18 July 2013
Scientists have developed an intelligent knife or 'iKnife' that lets surgeons know instantly if the tissue they are cutting is cancerous or not.
The tool consists of an electrosurgical knife - which uses an electrical current to heat tissue - connected to an analytical instrument that identifies chemicals present in the smoke that is created when the tissue is vaporised.
This chemical profile can be used to assess the condition of the tissue - including whether or not cancer cells are present - with the results available instantly, as opposed to within 30 minutes using existing lab techniques.
Tests performed with the iKnife and published in the journal Science Translational Medicine correctly diagnosed tissue samples from 91 patients with 100 per cent accuracy.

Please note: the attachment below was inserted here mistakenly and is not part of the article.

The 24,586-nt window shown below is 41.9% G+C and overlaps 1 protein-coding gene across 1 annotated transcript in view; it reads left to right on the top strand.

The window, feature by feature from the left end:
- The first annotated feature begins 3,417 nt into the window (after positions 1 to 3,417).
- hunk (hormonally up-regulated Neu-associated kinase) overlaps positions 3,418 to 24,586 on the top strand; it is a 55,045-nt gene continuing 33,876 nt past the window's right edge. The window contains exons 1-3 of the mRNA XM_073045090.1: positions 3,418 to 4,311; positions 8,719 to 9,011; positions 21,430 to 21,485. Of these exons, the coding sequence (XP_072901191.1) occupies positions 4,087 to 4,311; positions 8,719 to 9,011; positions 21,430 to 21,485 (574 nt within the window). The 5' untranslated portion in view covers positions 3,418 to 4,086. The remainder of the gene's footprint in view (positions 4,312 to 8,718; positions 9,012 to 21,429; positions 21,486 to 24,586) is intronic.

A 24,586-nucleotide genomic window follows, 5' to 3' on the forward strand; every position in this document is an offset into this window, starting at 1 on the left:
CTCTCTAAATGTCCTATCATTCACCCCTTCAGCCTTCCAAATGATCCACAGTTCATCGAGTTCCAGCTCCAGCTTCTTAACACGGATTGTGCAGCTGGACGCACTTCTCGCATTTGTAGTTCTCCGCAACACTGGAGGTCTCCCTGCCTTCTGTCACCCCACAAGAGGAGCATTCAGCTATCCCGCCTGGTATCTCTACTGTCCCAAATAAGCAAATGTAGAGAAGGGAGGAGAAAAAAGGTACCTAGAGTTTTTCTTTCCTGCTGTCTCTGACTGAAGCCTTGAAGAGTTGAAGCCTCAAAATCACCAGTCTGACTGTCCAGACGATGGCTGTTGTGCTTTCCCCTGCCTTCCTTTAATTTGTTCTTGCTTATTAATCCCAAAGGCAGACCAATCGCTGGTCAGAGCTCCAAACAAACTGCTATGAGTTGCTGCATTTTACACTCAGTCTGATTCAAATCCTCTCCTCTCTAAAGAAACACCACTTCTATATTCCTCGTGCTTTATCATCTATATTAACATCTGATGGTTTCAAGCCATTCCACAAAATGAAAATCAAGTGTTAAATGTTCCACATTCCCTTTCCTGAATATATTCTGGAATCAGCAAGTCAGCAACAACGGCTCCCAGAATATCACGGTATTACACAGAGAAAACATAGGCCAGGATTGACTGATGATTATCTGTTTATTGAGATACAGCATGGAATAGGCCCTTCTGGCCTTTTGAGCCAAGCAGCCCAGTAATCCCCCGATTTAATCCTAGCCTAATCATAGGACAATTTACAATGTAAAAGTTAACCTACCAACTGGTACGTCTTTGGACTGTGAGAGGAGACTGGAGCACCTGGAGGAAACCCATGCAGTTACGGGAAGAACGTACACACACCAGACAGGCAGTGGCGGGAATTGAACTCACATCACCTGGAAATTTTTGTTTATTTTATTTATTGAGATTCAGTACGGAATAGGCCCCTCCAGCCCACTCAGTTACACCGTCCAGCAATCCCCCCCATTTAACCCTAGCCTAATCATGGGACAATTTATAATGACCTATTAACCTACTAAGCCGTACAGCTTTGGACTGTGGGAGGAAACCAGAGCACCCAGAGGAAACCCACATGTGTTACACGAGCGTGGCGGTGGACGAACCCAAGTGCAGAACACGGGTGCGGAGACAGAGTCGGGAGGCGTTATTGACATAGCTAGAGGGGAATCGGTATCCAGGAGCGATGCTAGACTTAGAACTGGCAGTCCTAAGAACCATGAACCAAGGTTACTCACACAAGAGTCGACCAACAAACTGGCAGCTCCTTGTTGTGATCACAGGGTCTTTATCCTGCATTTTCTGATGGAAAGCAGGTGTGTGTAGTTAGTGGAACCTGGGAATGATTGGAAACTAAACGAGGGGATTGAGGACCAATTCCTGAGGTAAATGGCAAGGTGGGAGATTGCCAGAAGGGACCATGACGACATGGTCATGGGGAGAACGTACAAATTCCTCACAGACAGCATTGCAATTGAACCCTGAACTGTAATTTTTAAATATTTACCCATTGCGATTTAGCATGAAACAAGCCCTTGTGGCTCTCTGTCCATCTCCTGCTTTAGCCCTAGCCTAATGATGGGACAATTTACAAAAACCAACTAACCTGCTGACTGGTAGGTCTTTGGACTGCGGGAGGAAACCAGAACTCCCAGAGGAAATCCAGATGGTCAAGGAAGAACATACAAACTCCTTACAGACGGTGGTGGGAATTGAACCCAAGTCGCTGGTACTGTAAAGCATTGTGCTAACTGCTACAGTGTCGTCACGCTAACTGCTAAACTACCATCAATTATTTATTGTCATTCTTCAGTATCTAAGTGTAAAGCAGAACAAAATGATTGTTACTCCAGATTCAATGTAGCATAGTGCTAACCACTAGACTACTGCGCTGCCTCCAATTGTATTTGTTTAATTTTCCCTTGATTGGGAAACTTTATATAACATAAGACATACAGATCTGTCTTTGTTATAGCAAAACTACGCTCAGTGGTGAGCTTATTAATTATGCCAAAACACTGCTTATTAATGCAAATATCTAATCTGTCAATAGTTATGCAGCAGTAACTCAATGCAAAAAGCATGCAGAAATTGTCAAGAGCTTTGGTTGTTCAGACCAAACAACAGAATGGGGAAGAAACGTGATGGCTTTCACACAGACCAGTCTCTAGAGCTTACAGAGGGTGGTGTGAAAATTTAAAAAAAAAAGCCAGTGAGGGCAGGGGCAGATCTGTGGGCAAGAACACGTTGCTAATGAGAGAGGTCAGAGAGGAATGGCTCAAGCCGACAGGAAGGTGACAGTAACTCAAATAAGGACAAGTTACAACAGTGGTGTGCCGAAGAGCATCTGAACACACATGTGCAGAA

"These results provide compelling evidence that the iKnife can be applied in a wide range of cancer surgery procedures," said Dr Zoltan Takats, the Imperial College London researcher who invented the tool.
He added that the device "has the potential to reduce tumour recurrence rates and enable more patients to survive".
Posted by Edward Bartel
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